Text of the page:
Brannam pottery

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This charming small Brannam jardiniere or cache-pot is made in the typical style of the Devon pottery which supplied Liberty’s of London at this time, and it.

A Mintons Ltd Art Nouveau vase, c. Brannam twin section pottery vase, by James Dewdney, c. Brannam, Barum pottery jug and matching beaker, by James Dewdney, c. A Victorian painted pottery wall plaque, in the manner of Doulton Burslem, 12 x 7in. Donald Gilbert for Ashtead Potters. Four Art Deco Jungle Book figures, 5. A French blue glass and gilt brass mounted lamp base, late 19th century, Lot A Royal Doulton Nelson pottery twin handled loving cup, Lot A Royal Copenhagen group of a kneeling faun with parrot, 7in.

the saleroom

Charles Hubert Brannam was an extraordinary potter and entrepreneur. Born in , at the age of 24 he took over a pottery in Litchdon Street, Barnstaple from his father, Thomas Brannam and devoted it to the production of ‘art pottery’. He was a superb thrower and a highly imaginative designer, but as the business expanded he employed other throwers, designers, and decorators.

Unboxed Earthenware Brannam/Barnstaple Decorative Pottery | eBay CHARLES BRANNAM SLIP DESIGN BIRD & FROG VASE DATED Antiques For.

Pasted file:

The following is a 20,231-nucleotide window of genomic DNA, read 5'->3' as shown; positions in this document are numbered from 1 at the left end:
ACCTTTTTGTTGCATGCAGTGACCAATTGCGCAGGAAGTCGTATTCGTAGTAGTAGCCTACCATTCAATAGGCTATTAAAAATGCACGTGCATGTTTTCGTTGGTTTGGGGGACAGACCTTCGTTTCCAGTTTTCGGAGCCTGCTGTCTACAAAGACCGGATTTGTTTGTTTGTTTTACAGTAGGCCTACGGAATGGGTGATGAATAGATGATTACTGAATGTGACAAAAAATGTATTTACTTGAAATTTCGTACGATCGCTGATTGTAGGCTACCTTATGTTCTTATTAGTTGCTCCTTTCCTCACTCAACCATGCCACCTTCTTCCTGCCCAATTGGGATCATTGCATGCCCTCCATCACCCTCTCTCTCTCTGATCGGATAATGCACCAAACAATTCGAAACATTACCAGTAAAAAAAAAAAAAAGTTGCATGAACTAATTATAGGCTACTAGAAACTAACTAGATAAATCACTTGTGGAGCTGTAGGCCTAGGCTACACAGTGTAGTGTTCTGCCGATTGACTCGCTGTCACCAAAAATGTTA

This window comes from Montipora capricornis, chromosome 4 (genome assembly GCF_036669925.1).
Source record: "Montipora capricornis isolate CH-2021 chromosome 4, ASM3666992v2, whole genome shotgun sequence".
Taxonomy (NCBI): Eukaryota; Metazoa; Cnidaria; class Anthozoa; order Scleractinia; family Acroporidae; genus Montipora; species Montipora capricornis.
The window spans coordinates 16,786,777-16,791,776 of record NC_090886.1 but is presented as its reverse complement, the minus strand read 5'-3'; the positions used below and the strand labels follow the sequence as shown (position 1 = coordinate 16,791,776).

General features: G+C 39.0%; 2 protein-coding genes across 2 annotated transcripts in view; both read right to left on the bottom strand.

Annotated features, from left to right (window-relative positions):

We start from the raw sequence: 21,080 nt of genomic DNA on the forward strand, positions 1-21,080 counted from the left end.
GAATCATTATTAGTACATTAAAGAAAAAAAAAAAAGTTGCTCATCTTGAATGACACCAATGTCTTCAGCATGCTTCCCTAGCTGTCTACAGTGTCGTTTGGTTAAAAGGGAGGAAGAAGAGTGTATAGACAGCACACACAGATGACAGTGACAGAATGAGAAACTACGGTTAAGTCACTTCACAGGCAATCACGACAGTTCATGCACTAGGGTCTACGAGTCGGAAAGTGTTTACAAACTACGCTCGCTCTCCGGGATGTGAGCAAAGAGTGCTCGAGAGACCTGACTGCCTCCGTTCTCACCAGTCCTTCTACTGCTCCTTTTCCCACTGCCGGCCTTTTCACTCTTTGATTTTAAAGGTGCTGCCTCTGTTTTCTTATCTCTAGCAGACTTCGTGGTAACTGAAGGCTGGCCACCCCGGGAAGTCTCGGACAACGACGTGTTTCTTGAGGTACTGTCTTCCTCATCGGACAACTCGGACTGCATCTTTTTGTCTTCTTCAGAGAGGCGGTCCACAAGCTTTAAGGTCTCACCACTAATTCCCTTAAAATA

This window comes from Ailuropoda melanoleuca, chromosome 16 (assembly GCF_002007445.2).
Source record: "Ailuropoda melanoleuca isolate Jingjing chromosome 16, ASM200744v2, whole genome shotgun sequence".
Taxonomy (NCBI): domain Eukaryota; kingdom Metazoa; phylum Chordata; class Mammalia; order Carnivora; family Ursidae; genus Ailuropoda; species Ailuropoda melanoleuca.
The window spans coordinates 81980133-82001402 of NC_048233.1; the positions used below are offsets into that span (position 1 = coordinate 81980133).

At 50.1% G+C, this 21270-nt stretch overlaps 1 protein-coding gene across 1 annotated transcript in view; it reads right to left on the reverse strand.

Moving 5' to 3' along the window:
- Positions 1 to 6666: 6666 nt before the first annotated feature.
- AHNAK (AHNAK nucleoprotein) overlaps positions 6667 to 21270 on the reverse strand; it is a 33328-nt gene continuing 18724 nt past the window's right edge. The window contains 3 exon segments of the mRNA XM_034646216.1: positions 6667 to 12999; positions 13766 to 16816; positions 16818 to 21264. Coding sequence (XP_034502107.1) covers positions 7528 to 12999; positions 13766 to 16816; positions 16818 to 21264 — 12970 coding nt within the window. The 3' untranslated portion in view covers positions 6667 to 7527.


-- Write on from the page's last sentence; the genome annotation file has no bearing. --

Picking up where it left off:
A William Baron Barnstaple Pottery suffragette bell in the form of a humorous woman in cloak and bonnet with mottled mauve and blue glazed finish, inscribed “The perfect woman speaks only when tolled”, with incised mark to the reverse Baron, Barnstaple , 11 cm tall approx displayed in cabinet adjacent Estimate: An Alexander Lauder Barum Pottery vase of ovoid form with drawn neck, with green, brown and ochre incised and moulded decoration of various woodland birds amongst foliage and berries beneath a brown glazed drawn neck and with incised mark to the base Lauder, Barum and incised date 10 1 , 24 cm tall approx Estimate: A William Baron Barnstaple Pottery Toby Jug with orange coloured uranium glazed finish, incised mark to the base Baron, Barnstaple , 14 cm tall approx Estimate: A C H Brannam Barum Pottery vase of oval form with drawn neck and pinched rim, with alternating stylised floral panels and crosses in tones of blue, cream, ochre and brown and with incised mark to the base C H Brannam, Barum, J Dewdney and numbered and dated ?